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Calculate the total available energy from a water stream by use of a t

  1. Jun 13, 2013 #1
    I keep confusing myself on this question, basically i want to know how you would determine the amount of potential energy you could capture by using a turbine, if water is flowing down a pipe into a river.

    The change in elevation from the start to end of pipe is 30 meters.
    The pipe is 100 meters long.
    Water is flowing at a rate of 10 liters per second.

    Not assuming the efficiency of the water turbine itself, is the formula just the potential energy minus the friction in the pipe? Thus:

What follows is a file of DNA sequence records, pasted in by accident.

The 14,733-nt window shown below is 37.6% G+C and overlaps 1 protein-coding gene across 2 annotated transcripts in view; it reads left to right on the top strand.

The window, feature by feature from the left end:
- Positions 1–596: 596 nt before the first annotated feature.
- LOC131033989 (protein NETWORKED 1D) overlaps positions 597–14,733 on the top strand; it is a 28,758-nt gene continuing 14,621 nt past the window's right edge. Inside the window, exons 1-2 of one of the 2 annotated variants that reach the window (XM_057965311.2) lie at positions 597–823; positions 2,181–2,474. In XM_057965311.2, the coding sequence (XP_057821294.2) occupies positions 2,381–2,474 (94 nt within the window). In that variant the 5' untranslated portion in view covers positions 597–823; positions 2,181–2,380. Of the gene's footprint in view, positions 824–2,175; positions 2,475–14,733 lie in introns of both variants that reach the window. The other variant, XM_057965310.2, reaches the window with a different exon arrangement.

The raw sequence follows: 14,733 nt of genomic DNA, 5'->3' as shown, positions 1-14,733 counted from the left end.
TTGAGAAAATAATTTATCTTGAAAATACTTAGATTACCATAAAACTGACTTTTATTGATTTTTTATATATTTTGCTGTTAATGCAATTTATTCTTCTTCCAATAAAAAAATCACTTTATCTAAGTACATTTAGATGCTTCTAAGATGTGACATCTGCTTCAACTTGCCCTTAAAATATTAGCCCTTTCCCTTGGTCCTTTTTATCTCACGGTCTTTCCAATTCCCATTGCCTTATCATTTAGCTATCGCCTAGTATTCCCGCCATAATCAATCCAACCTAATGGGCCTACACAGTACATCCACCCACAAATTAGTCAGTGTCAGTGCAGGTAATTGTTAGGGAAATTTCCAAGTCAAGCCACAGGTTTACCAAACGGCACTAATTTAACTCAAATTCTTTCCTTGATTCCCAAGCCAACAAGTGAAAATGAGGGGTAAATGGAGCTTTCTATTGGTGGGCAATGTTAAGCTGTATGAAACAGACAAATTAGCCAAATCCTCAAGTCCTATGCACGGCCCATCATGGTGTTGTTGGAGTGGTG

Power per time = (Mass Flowrate X Gravitational constant X Change in Elevation) - Friction losses
    = ((10 L/s X 0.001 m3/L X 1000 kg/m3) X (9.81 m/s2) X (30 m)) - Friction
    = (2943 W/s or 2.94 kW/s) - Friction

    Also second question, I know how to calculate the friction in a pipe, but the problem i cannot get my head around is that because the pipe is nearly a meter in diameter, the pipe is not full of water, thus i dont know how to calculate Reynolds number etc? Any help here would also be appreciated,

    Thanks Guys
     
  2. jcsd
  3. Jun 14, 2013 #2
    If only you knew the velocity of the stream....

    Why not try v = Q/A ; Q = volumetric flow rate, A = area of the stream, v= average velocity

    See as a reference,
    Open channel flow
    http://mysite.du.edu/~etuttle/tech/opench.htm
     
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